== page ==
• Recent diagnosis of blood clots;

• On Coumadin;

• Inability to walk;

• Infection or rash to the legs;

• Prior failures with sclerotherapy;

• Unable to afford a series of treatments.

Preparation for treatment

Avoid anti-inflammatories like aspirin and herbal medications. No lotion should be put on the legs the morning of the treatment. Compression stockings will need to be bought before the procedure, to be worn on the way home.

After treatment

Showers are permitted, but the water should be cooler than usual. A mild soap can be used to wash the injection sites. The compression stockings should be worn all day and all night, otherwise the physician will advise for how long.

For 48 hours, there should be no:

• Hot baths;

• Hot compresses;

• Whirlpools or saunas;

• Direct exposure to sunlight;

Will it last?

Veins that respond to treatment will not reappear. Fifty to 80 per cent of injected veins will respond to each session of sclerotherapy. Less than 10 per cent of the people who have sclerotherapy do not respond to the injections at all. In essence, most people respond, but as life is, in everything there are no guarantees for success.

So, remember, beauty is in the eye of the beholder, and that beholder is you!

Scheduling Treatment: What to Expect with Sclerotherapy for Varicose Veins

What Exactly is Sclerotherapy Again?

Sclerotherapy is an injection of the chemical sclerosant directly into a varicose vein in order to damage the inside lining of the vein. The subsequent scarring causes the vein to close. The procedure is done in the doctor’s office and takes about thirty minutes, sometimes as little as five, depending on the size and number of the varicose veins to be treated.

After the injection, pressure is applied over the veins in order to prevent the blood from returning once you stand up. Compression stockings are recommended for several days or weeks post-procedure to maintain pressure and maximize effectiveness.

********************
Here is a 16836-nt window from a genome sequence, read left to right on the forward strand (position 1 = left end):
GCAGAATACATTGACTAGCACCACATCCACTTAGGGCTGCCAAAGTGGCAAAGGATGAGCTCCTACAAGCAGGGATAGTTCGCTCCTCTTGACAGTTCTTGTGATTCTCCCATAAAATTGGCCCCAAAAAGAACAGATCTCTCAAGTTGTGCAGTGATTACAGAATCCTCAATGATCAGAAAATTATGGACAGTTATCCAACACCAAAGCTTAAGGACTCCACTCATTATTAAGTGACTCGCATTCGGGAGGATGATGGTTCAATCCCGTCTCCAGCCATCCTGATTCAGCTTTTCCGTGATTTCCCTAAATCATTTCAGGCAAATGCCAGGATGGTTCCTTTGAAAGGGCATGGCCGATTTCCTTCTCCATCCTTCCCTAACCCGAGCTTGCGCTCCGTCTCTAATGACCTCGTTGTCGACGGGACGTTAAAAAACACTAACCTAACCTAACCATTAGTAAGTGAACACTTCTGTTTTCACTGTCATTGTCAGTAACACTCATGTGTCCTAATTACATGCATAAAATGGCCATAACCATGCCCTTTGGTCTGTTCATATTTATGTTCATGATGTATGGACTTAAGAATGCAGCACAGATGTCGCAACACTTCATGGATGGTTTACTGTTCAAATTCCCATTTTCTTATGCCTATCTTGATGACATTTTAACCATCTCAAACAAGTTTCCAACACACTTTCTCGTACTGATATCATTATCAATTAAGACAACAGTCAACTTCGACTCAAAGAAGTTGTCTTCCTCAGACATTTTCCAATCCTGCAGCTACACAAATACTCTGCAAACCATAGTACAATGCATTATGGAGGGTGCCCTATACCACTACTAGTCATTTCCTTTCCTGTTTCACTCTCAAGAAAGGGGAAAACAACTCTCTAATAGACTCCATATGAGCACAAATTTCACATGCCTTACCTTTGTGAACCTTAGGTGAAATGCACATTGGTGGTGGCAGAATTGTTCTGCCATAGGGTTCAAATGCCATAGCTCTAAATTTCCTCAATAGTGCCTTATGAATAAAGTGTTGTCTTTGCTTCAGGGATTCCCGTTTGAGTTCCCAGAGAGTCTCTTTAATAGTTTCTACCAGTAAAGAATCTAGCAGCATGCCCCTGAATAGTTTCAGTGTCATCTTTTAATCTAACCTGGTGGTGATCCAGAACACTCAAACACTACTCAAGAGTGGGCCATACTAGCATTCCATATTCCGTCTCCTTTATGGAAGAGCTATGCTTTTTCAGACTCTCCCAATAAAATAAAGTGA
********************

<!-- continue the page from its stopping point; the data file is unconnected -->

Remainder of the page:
Repeated sessions are sometimes necessary, depending on the extent of the varicose veins.

How Long Will I Take to Recover?

There is no actual recovery period from the procedure itself, and patients can walk out of the office immediately after completion. Every body has its own recovery pace (think about people who are more susceptible to drowsiness-causing medications, or the stories of people who wake up during surgeries), so there is no one answer.

Generally, you want to take it easy for a couple of days following treatment, and do avoid strenuous exercise for the following few days. Bed rest, however, is not recommended.

When is the Best Time to Get Sclerotherapy?

There is no right or wrong time to get sclerotherapy or laser treatment. But there are a few situations you may want to consider:

  • Since you also will be wearing compression stockings, decide how affected you are by weather. If you are susceptible to heat and like to wear skirts or shorts that expose the legs, you may schedule treatment for more pants-friendly weather. But this is not a rule, and many patients are not bothered by their end-of-summer sclerotherapy treatments.
  • Also, some patients experience initial side effects such as itching, bruising, pain, or blistering in the area of treatment. If this is something that might concern you, I recommend that you wait for the cooler weather so you can keep covered more comfortably.
  • Unlike laser treatment, which treats the small red veins called telangiectasias and requires patients to stay out of the sun for two weeks following the procedure, sclerotherapy has no such requirement. However, if you are worried about the temporary appearance of blotches or bruising, you may want to avoid scheduling treatment the week prior to your big beach vacation.
  • If you are pregnant, now is not the time for sclerotherapy.

What Are the Benefits of Sclerotherapy?

Sclerotherapy has over an 80% effectiveness rate among patients. Among its many benefits, sclerotherapy costs much less than surgery or EVLT/RFA (endovenous laser therapy or radiofrequency ablation) and requires no hospital stay.

And sclerotherapy is convenient: You can immediately return to work and most of your normal activities.

In a short amount of time, varicose veins can be either greatly reduced or completely neutralized, giving you back your healthy-looking skin.

Home Lifestyle Health Vein treatment improves runner’s circulation, energy

Tracy Jed, 44, of New Baltimore, isn’t a typical soccer mom.

While she’s a big supporter of her two soccer-playing sons, 8 and 15, Jed also plays soccer herself and runs, participating in 5K and 10K races with her oldest son and good friends.

About 12 months ago, pain and intense fatigue in her right leg started putting Jed on the bench and sofa.

“My right leg just felt really, really heavy, I could barely cross the finish line anymore,” Jed recalls.